Water Shortage

Water is a fundamental resource for life, recognised as a human right. Avoiding water shortages is a key aspect of managing water scarcity.

Featured analysis

A simple way of assessing water shortage is to estimate how much water is available per person in rivers, lakes and aquifers (“blue” water), and then judge whether that value is too low. This provides a first assessment, before thinking about complex questions like defining what is a ‘need’ vs ‘want’, or defining what it means to have easy access to water.

Interpretation:

  • Low values mean that some of the local population’s water needs cannot be met with locally available water, e.g. water supply security, food security, and maintaining minimum water levels, minimum water quality or ecosystem services
  • Shortage doesn’t just occur if water availability is low. It can also occur if population is high. 
  • Rain and soil moisture also provide extra “green” water, but is difficult to control compared to water that is pumped from rivers, lakes and aquifers.
  • Some needs can be met by importing products, e.g. food. This provides extra “virtual” water, but also makes the local population dependent on other regions
  • High values do not necessarily mean a region is self-sufficient. They may be dependent on water flowing from upstream
  • Analyses often distinguish between low shortage (1700 m3/person), moderate shortage (1000 m3/person) and high shortage (500 m3/person). These thresholds are only indicative – a way of highlighting potential hotspots before analysing the situation in more detail.

 


 

The increase in water shortage is driven mainly by population growth – water availability has not changed much. However, it is the areas with low water availability that see shortages first because there is less water to share around. A rearranged version of this indicator (its inverse), is interpreted as a “water crowding index”.

Water shortage can be thought of as population-driven scarcity, while water stress is demand-driven. Shortage can occur even with a small water demand if population is sufficiently high and water availability sufficiently low. Water demand may be low because needs are not being met, or the region is using green water or is importing water-dependent products.

In principle, water shortage can be avoided by keeping population low – within the “carrying capacity” of the local resources. In practice, if water availability is low, the solution is generally to find ways to increase supply (including virtual water) and to improve efficiency of its use. This analysis only includes the effect of local infrastructure and storage – it shows the base case before more substantial adaptation.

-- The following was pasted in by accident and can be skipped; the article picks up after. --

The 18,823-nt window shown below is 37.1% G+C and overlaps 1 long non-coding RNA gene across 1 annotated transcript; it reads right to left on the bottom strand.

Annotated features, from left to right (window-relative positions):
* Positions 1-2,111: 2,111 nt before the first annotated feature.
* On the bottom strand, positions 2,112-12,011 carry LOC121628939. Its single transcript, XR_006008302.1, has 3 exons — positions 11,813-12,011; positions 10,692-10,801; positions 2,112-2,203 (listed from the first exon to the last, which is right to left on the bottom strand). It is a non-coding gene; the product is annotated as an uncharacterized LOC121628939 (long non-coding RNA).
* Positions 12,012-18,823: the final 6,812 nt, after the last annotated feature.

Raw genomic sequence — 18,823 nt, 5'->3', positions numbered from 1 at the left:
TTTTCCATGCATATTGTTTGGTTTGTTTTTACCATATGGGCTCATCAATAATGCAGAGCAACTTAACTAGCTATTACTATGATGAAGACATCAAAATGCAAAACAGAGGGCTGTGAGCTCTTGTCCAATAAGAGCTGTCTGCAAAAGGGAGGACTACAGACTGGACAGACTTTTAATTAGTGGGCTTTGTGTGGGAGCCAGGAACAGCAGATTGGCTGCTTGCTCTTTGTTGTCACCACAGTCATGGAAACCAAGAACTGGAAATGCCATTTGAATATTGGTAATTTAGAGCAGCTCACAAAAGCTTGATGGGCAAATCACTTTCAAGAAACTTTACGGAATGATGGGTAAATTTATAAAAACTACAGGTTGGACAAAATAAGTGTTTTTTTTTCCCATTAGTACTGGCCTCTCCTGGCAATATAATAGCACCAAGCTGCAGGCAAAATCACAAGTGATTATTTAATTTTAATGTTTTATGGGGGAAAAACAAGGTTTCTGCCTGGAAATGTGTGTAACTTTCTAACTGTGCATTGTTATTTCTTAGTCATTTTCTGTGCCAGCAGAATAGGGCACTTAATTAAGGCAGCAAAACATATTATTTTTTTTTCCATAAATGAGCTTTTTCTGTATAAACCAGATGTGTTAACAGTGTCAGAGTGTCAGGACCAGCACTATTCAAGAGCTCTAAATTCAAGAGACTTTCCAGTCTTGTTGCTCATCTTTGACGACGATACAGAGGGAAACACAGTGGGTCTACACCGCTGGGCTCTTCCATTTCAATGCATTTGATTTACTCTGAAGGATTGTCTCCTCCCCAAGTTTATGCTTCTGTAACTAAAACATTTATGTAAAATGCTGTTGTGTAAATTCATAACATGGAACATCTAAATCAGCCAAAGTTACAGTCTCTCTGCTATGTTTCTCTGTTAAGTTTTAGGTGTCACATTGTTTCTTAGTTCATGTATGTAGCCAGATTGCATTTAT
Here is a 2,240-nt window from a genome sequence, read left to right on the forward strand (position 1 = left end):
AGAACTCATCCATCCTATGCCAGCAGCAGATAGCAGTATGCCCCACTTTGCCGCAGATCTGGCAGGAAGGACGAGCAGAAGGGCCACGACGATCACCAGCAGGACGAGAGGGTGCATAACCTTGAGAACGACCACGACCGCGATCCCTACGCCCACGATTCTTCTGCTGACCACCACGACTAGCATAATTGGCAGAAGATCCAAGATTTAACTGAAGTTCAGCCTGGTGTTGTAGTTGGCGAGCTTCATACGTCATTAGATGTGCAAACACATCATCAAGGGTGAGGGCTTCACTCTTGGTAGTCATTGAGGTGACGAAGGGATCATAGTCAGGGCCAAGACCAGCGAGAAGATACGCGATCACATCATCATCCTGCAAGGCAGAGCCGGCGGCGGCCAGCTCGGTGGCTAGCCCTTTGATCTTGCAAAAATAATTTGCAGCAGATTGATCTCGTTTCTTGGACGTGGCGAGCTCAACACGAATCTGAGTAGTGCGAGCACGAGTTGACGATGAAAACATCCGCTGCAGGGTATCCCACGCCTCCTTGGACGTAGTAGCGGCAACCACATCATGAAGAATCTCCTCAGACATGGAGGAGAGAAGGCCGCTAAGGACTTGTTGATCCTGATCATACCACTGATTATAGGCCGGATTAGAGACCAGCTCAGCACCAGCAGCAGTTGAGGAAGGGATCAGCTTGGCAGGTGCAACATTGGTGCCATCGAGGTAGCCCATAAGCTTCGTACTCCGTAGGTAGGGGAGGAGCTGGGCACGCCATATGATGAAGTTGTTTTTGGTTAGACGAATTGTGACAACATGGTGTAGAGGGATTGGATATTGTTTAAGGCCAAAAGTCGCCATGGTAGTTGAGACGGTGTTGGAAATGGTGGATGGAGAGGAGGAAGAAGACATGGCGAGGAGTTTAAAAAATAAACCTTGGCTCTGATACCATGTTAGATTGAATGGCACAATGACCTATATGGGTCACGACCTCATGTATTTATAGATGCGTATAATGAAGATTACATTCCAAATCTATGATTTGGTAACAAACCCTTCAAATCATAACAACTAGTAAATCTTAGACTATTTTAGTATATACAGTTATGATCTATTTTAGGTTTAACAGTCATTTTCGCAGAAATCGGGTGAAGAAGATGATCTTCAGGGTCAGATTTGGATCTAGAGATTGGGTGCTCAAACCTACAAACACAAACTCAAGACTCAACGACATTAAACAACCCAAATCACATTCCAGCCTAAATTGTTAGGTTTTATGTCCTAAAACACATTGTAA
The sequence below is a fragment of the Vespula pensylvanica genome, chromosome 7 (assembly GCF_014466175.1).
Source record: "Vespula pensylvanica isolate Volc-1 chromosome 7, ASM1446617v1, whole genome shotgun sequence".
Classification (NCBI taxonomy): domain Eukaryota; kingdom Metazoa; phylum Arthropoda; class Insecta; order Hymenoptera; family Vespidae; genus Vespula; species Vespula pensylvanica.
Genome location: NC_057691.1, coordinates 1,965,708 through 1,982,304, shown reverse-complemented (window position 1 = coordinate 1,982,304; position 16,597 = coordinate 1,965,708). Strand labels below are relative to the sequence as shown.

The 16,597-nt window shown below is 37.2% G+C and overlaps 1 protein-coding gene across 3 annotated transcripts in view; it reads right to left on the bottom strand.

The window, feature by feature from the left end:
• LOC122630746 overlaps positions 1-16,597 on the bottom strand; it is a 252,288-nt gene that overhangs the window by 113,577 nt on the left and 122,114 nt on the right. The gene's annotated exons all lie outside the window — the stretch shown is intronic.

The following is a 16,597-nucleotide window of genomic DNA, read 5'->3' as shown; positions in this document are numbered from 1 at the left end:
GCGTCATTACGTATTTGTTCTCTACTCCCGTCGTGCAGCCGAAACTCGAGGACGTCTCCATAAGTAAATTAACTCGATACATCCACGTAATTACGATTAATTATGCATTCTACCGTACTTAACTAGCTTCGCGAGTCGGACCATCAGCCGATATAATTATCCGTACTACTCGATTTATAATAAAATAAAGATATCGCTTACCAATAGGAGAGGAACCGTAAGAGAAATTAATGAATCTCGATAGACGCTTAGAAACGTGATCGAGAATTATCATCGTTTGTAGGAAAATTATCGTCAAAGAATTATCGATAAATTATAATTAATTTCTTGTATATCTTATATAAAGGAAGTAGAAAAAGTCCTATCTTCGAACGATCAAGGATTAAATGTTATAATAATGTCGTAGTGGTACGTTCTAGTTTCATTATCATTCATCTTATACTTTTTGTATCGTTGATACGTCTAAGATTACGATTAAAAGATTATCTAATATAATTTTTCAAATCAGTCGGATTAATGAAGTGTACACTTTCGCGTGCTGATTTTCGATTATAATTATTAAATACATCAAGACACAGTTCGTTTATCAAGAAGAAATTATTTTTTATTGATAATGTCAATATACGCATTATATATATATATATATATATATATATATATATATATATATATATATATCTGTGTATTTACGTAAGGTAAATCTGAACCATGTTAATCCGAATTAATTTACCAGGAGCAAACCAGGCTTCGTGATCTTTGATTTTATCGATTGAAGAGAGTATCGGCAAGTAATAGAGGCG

In general, water shortage often seems to be tolerated – local populations find solutions to meet their needs rather than being limited by local resources. Keeping track of the solutions being used is therefore important in evaluating whether human right to water is being met. In many regions, this analysis therefore suggests that unaccounted solutions are likely in use, rather than saying that water really is insufficient.

 

Key assumptions:

The interpretation of the indicator changes depending on how water availability and use are calculated. Other results can be viewed in the exploration tool. For the results shown:

  • Water availability is estimated using the WaterGap2 model, with the setup for the publication by Kummu et al. 2016. A number of other models could be used. At global scale, models are required to get a consistent dataset over time and space – harmonising observed data. The data is then:
    • aggregated to the level of “Food production units” (as shown on the map). Within these regions, we assume the water can be moved around (in pipes, tankers, buckets…), and that water from outside these regions would only be used after stress does occur. If we use a larger area, we assume water can be moved further, which increases the water available and reduces stress.
    • summed over decades. We assume it is possible to store water (e.g. reservoirs, water tanks, aquifers) or products (e.g. food) so that water surpluses in one month or year can be used in another, but capacity is not large enough to store water or products over more than 10 years
    • allocated between regions proportional to discharge, in large basins – rather than water being available only where it rains, some of the water is accessible to downstream regions. In reality, water availability depends on actual upstream water withdrawals and water allocation rules.
  • Population is given by the HYDE dataset, averaged over each decade, and are assumed to share the water resource within each “Food production unit”

Dig deeper!

Explore this data in a full interactive visualisation - change assumptions, zoom in to specific regions and see the role of water availability vs population

Exploration tool
Info

Water shortage

Water shortage refers to situations where there is insufficient local water to meet human needs.

 

Further reading

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